Attorney General Gives Tucson 30 Days To Repeal Housing Ordinance

Attorney General Gives Tucson 30 Days To Repeal Housing Ordinance

By Terri Jo Neff |

A fair housing ordinance enacted by the City of Tucson in September violates state law, and could result in the Arizona Treasurer withholding funds to the city if not repealed in 30 days.

That is the opinion issued Dec. 22 by the Arizona Attorney General’s Office (AGO) following an investigation undertaken in response to a complaint recently filed by State Rep. Ben Toma after Tucson passed Ordinance No. 11959 prohibiting discrimination in housing based on a person’s “lawful source of income.”

Toma, who is now the House Speaker-elect, filed what is known as a 1487 complaint over concerns that Tucson’s new ordinance violates longstanding federal and state fair housing laws.

Under Arizona’s existing fair housing law, a person “may not refuse to sell or rent after a bona fide offer has been made or refuse to negotiate for the sale or rental of or otherwise make unavailable or deny a dwelling to any person because of race, color, religion, sex, familial status or national origin.”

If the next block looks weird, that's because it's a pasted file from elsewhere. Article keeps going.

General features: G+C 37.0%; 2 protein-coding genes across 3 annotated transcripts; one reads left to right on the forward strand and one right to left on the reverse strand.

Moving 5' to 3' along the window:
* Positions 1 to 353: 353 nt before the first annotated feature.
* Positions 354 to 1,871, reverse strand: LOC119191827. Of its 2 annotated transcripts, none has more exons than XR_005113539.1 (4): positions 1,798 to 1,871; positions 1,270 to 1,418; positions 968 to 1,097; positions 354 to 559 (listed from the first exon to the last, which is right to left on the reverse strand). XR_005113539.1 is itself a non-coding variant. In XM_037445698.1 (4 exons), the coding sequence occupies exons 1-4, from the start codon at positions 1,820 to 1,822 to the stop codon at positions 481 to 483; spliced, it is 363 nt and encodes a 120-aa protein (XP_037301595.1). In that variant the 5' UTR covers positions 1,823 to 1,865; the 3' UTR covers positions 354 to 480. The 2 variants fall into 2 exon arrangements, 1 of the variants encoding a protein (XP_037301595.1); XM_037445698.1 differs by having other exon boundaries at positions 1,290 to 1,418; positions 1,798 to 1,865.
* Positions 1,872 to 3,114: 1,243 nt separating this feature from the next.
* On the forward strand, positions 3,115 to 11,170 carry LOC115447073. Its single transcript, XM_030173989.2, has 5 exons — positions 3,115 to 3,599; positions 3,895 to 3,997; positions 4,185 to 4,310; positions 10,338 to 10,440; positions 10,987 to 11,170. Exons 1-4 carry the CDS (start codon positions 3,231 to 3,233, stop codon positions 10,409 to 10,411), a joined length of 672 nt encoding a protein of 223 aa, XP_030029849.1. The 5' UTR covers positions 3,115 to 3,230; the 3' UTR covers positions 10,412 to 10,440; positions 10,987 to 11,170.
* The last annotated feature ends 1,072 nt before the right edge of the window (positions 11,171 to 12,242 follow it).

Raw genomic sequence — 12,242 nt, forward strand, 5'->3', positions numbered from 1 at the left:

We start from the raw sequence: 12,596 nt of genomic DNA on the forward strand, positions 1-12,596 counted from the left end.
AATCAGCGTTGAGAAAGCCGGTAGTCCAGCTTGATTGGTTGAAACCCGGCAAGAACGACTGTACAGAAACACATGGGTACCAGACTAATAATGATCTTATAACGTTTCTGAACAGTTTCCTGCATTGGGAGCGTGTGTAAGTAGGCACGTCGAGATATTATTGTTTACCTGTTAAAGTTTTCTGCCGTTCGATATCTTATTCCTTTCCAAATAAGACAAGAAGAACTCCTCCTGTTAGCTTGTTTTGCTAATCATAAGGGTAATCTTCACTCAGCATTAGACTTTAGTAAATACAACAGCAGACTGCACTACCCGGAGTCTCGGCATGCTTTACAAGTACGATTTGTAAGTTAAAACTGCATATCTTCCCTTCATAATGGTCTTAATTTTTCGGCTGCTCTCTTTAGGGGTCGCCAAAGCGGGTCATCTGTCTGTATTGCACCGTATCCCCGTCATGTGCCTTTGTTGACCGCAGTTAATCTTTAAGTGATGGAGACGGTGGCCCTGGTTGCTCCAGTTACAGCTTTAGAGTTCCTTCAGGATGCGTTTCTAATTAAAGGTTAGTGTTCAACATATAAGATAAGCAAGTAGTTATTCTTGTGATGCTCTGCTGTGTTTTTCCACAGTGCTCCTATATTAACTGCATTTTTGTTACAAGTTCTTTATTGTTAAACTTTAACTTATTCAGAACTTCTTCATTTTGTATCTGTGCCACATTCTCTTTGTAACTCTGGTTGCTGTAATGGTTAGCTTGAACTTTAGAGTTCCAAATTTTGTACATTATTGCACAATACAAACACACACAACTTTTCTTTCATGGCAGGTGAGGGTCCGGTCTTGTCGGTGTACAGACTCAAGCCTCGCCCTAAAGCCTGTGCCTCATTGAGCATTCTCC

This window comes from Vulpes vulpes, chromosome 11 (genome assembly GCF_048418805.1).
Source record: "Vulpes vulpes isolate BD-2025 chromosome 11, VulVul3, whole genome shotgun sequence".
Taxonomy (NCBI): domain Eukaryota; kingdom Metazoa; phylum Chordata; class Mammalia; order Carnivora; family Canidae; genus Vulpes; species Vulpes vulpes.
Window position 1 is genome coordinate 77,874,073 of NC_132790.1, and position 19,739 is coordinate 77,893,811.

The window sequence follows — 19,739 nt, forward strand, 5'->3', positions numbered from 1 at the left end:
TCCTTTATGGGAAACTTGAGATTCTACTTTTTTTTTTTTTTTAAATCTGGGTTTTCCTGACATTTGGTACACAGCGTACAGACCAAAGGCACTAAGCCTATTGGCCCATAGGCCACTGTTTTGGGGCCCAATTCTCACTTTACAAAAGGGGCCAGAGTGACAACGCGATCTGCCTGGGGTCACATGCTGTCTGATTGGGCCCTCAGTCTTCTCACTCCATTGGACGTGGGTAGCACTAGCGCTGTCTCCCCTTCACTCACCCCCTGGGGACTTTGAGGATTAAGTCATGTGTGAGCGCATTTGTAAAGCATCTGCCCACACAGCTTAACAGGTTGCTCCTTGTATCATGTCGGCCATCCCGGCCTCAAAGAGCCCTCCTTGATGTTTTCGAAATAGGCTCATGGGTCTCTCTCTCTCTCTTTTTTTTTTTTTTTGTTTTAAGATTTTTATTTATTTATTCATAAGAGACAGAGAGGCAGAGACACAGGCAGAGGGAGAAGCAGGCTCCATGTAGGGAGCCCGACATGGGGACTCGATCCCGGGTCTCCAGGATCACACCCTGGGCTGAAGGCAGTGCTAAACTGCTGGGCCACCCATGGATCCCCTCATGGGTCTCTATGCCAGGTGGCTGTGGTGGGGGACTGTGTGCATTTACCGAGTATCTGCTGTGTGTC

In addition, a person “may not discriminate against any person in the terms, conditions or privileges of sale or rental of a dwelling, or in providing services or facilities in connection with the sale or rental, because of race, color, religion, sex, familial status or national origin.”

One thing Deputy Solicitor General Michael Catlett notes in the AGO’s investigative report is that Arizona law does not include the right to be free from discrimination based on source of income. Whether such a protection is worthwhile – as city officials argued – was not considered by the AGO because the City of Tucson is 28 years too late in enacting such an ordinance, Catlett noted.

According to the 21-page AGO report, Tucson was given an option by the Arizona Legislature in 1992 to update its fair housing policies. One of the conditions was that any changes were completed by Jan. 1, 1995.

City officials, however, took no action by the deadline which makes the new ordinance inconsistent with Arizona law, Catlett determined. And if city officials do not repeal Ordinance 11959 within 30 days, the AGO “will notify the State Treasurer, who shall withhold state shared monies” in accordance with state law.

Toma called the AGO’s investigative report “an important check” on government.

“We are all bound by the laws of this state and the Constitution,” Toma said in response to the report. “If we hold this expectation for our citizens, then we should do the same for the government. It’s really that simple.”

Tucson has fallen victim to no-growth policies including “not in my back yard” advocates which has put the city in the position of not having enough housing for its citizens, according to Toma.